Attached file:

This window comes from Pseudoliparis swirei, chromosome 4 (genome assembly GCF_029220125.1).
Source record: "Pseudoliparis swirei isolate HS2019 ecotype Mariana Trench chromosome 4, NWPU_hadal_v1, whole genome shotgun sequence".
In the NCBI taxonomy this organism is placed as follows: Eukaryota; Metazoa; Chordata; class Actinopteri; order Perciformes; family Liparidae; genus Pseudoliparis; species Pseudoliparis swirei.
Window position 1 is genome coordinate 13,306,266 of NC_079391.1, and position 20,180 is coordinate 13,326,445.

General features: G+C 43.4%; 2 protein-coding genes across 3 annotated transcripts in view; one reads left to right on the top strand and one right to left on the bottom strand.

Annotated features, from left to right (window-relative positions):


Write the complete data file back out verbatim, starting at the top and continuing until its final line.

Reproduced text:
This window comes from Pseudoliparis swirei, chromosome 4 (genome assembly GCF_029220125.1).
Source record: "Pseudoliparis swirei isolate HS2019 ecotype Mariana Trench chromosome 4, NWPU_hadal_v1, whole genome shotgun sequence".
In the NCBI taxonomy this organism is placed as follows: Eukaryota; Metazoa; Chordata; class Actinopteri; order Perciformes; family Liparidae; genus Pseudoliparis; species Pseudoliparis swirei.
Window position 1 is genome coordinate 13,306,266 of NC_079391.1, and position 20,180 is coordinate 13,326,445.

General features: G+C 43.4%; 2 protein-coding genes across 3 annotated transcripts in view; one reads left to right on the top strand and one right to left on the bottom strand.

Annotated features, from left to right (window-relative positions):